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|Neshat at the Viennale 2009|
|School(s)||University of California, Berkeley (BA, MA, MFA)|
|Credit for||Mixed media performance, video installations, photography|
|Cool work||The Shadow under the Web (1997),
Woman without Men (2004)
|Wife/Husband||Kyong Park (divorced)|
Shirin Neshat (in Persian: شیرین نشاط Shirin Neshat), (Qazvín, Iran, March 26, 1957) is one of the most representative artists of contemporary Iranian art, with an important audiovisual production and photographic. Lives in New York, United States. The work of Shirin Neshat is characterized by the treatment of the condition of women, in contemporary Islamic societies.
Shirin Neshat’s Biography
Hailing from an Iranian middle-class family, her father was an important physiotherapist and while her mother was in charge of housework. His childhood was spent in a family that praised the values of Iran’s Shah society. Consistent with this familiar position of admiration for Western values and ideology, Shirin Neshat begins her first studies at a Catholic school in Tehran. In this way, Shirin Neshat takes root in the management of certain Western codes such as her Western-rooted feminism, a fundamental feature of her work. The father of Neshat encouraged in each of his daughters and sons, without distinction, the desire to acquire an acute academic preparation, so that all of them obtained a high university preparation.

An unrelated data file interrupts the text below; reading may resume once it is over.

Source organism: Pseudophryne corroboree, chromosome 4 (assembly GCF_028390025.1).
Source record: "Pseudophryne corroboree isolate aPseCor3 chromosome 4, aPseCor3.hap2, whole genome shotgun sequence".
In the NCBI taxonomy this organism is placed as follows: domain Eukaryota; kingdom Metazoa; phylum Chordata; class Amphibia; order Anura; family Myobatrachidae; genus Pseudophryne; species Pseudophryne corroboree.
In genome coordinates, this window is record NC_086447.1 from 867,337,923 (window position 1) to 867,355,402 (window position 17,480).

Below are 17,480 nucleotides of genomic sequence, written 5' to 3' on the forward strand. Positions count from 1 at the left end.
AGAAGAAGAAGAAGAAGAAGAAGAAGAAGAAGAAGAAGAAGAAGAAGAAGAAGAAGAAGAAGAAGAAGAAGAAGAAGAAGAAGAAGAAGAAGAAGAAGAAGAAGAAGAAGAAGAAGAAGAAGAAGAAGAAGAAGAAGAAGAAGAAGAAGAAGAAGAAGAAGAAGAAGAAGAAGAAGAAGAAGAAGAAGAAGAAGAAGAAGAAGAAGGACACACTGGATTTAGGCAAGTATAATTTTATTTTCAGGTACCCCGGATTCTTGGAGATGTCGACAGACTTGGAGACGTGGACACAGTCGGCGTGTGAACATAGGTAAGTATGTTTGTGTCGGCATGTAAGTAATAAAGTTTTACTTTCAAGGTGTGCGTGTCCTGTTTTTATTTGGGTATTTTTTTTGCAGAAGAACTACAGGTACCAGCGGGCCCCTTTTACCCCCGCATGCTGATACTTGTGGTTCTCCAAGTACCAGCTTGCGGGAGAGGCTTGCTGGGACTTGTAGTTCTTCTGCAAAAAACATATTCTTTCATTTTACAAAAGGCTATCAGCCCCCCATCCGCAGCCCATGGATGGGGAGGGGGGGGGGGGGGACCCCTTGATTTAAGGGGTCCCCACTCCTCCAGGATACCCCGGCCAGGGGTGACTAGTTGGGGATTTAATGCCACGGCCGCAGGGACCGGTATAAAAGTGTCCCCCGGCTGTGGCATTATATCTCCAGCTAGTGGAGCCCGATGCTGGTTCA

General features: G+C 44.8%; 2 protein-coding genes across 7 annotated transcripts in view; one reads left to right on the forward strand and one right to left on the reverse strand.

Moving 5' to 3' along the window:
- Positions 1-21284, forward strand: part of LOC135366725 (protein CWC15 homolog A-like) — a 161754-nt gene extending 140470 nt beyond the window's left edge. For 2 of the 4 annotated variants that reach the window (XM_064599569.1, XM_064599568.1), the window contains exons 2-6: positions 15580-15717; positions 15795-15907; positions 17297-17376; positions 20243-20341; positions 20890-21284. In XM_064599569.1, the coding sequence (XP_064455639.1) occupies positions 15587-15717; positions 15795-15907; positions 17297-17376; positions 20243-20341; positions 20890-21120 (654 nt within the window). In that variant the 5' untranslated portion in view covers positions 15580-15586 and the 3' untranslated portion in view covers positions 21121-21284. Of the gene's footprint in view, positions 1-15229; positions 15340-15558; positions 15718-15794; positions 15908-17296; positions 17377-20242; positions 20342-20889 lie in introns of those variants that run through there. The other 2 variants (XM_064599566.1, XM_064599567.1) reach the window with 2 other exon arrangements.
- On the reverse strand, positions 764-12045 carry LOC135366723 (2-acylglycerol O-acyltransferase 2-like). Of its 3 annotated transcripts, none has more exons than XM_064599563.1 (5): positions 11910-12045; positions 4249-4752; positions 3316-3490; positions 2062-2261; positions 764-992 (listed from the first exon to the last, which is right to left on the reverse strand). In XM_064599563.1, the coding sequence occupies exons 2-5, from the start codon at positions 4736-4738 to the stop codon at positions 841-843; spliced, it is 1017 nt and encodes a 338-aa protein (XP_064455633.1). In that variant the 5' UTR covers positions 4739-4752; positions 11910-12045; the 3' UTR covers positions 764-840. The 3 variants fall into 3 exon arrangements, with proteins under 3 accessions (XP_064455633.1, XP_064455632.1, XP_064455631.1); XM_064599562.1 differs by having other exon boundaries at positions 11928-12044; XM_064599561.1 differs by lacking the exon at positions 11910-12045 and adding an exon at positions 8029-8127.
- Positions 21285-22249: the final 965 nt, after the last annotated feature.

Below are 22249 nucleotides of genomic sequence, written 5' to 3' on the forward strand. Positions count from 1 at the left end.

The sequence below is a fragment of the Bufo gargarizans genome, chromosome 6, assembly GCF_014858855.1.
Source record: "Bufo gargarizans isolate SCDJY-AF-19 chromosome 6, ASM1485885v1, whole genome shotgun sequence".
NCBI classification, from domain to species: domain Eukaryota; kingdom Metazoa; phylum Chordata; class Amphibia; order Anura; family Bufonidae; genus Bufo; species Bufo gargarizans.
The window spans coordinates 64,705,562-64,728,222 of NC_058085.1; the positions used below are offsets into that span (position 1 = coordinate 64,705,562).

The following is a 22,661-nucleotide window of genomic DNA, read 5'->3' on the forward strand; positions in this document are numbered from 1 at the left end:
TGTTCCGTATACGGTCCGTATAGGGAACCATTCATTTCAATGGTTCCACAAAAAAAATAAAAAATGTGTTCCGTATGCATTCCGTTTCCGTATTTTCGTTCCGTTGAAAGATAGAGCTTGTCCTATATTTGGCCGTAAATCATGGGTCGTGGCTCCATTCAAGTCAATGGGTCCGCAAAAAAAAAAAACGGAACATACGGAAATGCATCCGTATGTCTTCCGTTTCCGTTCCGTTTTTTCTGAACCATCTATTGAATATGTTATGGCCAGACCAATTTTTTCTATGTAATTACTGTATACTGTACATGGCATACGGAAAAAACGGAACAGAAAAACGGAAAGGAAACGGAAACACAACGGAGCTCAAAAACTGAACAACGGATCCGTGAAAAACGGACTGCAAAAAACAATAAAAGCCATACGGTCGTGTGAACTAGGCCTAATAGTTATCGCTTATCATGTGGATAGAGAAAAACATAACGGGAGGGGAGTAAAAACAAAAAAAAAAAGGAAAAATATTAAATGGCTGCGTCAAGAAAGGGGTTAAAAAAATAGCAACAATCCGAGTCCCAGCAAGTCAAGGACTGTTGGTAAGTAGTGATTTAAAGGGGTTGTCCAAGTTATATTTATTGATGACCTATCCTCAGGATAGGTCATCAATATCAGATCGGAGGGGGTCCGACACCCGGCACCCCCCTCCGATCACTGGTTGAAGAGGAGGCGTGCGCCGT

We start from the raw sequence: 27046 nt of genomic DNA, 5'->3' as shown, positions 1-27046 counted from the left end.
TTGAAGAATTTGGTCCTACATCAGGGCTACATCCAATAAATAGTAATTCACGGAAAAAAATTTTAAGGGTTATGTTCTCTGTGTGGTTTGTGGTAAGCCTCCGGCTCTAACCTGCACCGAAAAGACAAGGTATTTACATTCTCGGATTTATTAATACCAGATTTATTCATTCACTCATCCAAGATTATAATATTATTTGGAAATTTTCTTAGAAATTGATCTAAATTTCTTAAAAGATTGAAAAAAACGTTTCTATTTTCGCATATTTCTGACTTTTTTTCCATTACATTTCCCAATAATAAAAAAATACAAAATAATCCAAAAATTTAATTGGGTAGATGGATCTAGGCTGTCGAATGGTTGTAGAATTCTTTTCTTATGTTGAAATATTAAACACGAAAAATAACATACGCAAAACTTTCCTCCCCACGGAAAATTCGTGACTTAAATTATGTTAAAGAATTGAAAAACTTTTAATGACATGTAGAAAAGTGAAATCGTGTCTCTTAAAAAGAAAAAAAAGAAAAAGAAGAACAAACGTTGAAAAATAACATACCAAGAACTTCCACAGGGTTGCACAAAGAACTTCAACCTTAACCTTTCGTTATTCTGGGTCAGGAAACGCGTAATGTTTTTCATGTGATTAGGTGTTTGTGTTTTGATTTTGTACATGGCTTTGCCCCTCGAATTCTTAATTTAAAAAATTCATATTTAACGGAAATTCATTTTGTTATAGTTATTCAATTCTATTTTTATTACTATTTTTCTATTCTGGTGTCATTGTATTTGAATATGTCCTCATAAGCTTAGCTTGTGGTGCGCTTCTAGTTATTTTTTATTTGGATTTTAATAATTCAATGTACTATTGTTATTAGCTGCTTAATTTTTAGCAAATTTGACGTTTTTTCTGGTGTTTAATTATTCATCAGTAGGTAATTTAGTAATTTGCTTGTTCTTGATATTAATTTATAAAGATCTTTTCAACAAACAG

In 1974, at age 17, Shirin Neshat travels to the city of Los Angeles to study art. While he was away from his country, the well-known Iranian Islamic Revolution of 1979 took place, which resulted in a political restructuring and the establishment of a traditional Islamic society in Iran. Within the family of Neshat, this political situation led to the loss of financial security provided by the father, who had to retire from his work as a doctor after the decline of his benefits and the decrease in salary he received. < / p>
Approximately one year later after the Revolution, Shirin Neshat settled in San Francisco, in the Bay Area of this city. There he enrolled in the Dominican College. Finally, he joined the University of California at Berkeley, where he completed his Bachelor of Arts in 1979, Master of Arts in 1981 and Master of Fine Arts in 1982 (corresponding to different levels of bachelor’s degrees and masters own art training ).